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Balancing the Magic’s logjam at center with Wendell Carter Jr. and Mo Bamba

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Even after trading Nikola Vucevic, the Magic still have to juggle playing time at center

Orlando Magic v Los Angeles Lakers Photo by Adam Pantozzi/NBAE via Getty Images

Mo Bamba spent years playing backup center as Nikola Vucevic unexpectedly emerged into an All-Star.

When Vooch was somewhat unexpectedly traded, the Magic acquired another young center who Bamba will now have to compete with for playing time.

It was the newly-acquired Wendell Carter Jr. who was on the court during crunch time during the Magic’s 96-93 loss to the Lakers on Sunday, despite what had been a decent-enough performance from Bamba, at least in the eyes of some and also in the box score. Steve Clifford evaluates and prioritizes it differently, as he should, and that clearly will continue during what Bamba himself described as “more of a learning environment” within the organization following the trades.

“I’m not gonna come up here and make stuff up,” Clifford told reporters about the Magic’s performance after Sunday’s game. “We played hard, we didn’t play smart. We made a ton of mistakes and it’s hard to win on the road doing that. One thing we’re gonna do all the way through this now, we’re not going to make stuff up, that’s what bad franchises do, especially at the end of the year. We’re not doing that. Guys played good, I’ll say they played good. Guys are learning, it wasn’t that great.”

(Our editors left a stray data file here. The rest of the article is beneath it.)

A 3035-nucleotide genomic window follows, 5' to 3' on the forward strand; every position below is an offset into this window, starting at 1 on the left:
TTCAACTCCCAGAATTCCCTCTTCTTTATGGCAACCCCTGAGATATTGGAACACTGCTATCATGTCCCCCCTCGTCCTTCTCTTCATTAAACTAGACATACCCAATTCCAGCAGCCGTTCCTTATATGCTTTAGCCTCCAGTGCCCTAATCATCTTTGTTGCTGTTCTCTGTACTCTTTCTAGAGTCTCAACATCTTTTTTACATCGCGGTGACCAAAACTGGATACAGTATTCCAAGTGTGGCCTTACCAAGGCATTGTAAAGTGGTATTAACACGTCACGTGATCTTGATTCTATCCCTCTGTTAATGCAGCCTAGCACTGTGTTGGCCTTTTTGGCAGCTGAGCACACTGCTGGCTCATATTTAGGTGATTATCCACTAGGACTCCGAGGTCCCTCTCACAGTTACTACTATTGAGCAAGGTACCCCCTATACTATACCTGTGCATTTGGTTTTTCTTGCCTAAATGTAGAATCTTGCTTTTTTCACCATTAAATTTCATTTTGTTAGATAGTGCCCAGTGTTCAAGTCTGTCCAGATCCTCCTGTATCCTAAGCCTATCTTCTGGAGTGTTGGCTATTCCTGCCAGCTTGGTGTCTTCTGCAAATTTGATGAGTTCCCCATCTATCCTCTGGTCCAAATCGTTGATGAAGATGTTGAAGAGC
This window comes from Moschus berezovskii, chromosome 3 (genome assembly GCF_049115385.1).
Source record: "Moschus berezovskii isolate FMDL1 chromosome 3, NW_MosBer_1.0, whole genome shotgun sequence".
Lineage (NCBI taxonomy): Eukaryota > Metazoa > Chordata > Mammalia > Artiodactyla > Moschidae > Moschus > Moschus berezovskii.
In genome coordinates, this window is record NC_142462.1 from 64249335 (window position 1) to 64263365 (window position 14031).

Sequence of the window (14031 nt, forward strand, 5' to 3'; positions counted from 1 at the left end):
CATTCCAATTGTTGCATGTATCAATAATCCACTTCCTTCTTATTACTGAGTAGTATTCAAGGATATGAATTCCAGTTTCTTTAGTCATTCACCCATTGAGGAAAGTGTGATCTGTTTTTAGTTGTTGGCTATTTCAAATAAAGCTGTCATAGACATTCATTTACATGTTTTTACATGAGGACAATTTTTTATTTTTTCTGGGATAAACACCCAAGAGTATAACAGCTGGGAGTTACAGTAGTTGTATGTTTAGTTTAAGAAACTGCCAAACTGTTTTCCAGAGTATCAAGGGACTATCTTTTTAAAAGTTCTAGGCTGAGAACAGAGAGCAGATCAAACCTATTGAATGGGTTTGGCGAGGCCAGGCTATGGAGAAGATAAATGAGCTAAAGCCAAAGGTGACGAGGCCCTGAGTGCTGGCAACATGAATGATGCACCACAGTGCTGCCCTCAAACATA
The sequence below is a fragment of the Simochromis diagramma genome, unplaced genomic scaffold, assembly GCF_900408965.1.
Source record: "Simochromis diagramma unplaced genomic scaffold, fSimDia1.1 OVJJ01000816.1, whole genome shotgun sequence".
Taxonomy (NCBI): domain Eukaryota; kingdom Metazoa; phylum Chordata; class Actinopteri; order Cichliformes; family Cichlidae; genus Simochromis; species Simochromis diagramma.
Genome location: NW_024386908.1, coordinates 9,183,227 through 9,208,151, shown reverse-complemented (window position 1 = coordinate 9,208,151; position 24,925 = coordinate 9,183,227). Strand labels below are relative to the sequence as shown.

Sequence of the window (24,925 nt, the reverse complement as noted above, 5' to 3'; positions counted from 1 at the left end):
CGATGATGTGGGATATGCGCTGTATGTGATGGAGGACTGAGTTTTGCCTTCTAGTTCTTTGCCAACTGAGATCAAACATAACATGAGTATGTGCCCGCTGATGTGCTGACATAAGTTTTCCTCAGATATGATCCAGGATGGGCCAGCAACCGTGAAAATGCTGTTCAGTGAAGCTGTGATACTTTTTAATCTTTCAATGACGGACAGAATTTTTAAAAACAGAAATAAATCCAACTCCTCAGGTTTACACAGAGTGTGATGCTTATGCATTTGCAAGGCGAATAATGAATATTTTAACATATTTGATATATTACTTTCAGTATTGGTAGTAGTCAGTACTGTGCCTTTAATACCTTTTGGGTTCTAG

Tough love can be a good thing for a young, developing team like the Magic. Clifford is going to have a challenging juggling act over the final 26 games of the season, and of all the balls in the air, the most intriguing one will be how he balances the playing time of Carter, Bamba, and to a lesser degree, Khem Birch (a free-agent-to-be currently holding down a starting job that will probably soon belong to Carter).

Orlando Magic v Los Angeles Lakers Photo by Adam Pantozzi/NBAE via Getty Images

The 21-year-old Carter is the more polished player than the 22-year-old Bamba at this stage, perhaps in all areas other than three-point shooting and shot blocking. Bamba has struggled with team defense, and Clifford doesn’t tolerate players being out of position or committing unnecessary fouls. That’s probably the reason that Clifford elected to play Carter down the stretch (and more minutes overall) than Bamba in what was Carter’s first game with the team (unless Bamba is still on a minutes restriction of some kind).

“Cliff doesn’t play mistake guys,” Bamba told reporters after practice on Monday. “He’s going to hold you accountable for being in the right spots, being in the right spot at the right time. We’re not really using this trade or this new look that we’re going with as an excuse to not win. We want to go out there and be competitive to the very end while also getting better.”

Bamba was asked what kind of opportunity the trades have created for him.